Cook v Coldwell


Plaintiff, a real estate agent, was made aware of a bonus incentive program offered by defendant, a real estate brokerage and her employer, in which employees who remained with the firm through the end of the calendar year and met certain performance requirements. After plaintiff had remained with the firm through the first nine months of the year and met the performance requirements (receiving a nominal payment toward the bonus), defendant announced an alteration of the terms of the bonus incentive program, stating that the bonus would only be paid to employees who remained with the company through March of the following year. Plaintiff remained with the firm through the end of the year and then accepted another position the following January. Plaintiff demanded she receive the bonus due under the original incentive program and the defendant refused, after which suit was brought. The jury returned a verdict of $24,748.89, which was appealed.

Rules of law

A unilateral contract is formed when an offer may by satisfied only by performance, rather than by a reciprocal promise.

Once extended, an offer for unilateral contract may not be revoked if substantial performance has been completed.

Performance is considered substantial if it contemplates timely completion of performance in accordance with the terms of the offer.


Defendant argued that the trial court erred in not granting motion for directed verdict, claiming that plaintiff had not made a case for breach of the bonus agreement. Defendant claimed a lack of acceptance and a lack of consideration.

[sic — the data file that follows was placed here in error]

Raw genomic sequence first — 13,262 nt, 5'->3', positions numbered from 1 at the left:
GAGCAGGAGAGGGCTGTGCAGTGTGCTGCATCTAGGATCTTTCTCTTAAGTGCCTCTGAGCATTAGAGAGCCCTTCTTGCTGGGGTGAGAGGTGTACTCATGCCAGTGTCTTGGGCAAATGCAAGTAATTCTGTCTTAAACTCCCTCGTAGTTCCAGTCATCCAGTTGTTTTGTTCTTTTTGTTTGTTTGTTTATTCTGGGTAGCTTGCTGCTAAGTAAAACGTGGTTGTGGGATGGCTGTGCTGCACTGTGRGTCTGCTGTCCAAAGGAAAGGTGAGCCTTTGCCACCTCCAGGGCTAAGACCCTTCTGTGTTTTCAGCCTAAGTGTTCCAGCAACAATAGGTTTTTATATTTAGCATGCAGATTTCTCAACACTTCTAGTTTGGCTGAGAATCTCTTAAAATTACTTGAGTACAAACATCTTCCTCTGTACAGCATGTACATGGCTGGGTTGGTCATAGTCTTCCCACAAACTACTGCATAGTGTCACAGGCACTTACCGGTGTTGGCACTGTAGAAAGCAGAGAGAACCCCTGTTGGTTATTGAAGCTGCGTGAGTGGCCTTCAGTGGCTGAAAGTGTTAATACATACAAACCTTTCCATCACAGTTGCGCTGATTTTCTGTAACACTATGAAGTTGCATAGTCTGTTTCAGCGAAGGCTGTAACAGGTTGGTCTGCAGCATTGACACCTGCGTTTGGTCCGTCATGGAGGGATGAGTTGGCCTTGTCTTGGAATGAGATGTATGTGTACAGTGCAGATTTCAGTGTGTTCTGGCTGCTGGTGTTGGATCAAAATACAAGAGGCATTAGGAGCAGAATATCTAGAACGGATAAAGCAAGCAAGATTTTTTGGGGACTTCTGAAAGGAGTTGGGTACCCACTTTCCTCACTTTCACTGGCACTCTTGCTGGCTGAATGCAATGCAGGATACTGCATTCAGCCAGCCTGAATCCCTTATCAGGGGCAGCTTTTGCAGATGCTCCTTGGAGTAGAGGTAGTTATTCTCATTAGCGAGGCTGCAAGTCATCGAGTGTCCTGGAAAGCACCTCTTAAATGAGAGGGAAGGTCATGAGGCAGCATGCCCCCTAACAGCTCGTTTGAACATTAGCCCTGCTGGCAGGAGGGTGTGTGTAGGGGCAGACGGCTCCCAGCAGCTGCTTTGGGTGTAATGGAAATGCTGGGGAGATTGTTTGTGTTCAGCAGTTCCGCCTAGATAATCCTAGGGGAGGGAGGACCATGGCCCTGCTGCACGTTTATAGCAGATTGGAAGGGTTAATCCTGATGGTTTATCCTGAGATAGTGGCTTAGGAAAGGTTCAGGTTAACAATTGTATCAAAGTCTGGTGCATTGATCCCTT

Plaintiff argued that she remained with defendant’s brokerage and performed at a high level, earning enough commissions to meet the performance requirements of the bonus incentive program, due to the existence of the offer. She argued that she had stayed with the brokerage for nine months of the year and that her partial performance was recognized by the defendant, as evidenced by the partial prepayment of the bonus. She argued that because she had already completed substantial performance, defendant lost the power to revoke the original offer and was thereby bound to its terms.


The court affirmed the jury’s finding and award. Particularly, they found that the partial but substantial performance of the offer’s requirements prevented the defendant from revoking the original offer, as this performance was sufficient to constitute acceptance.

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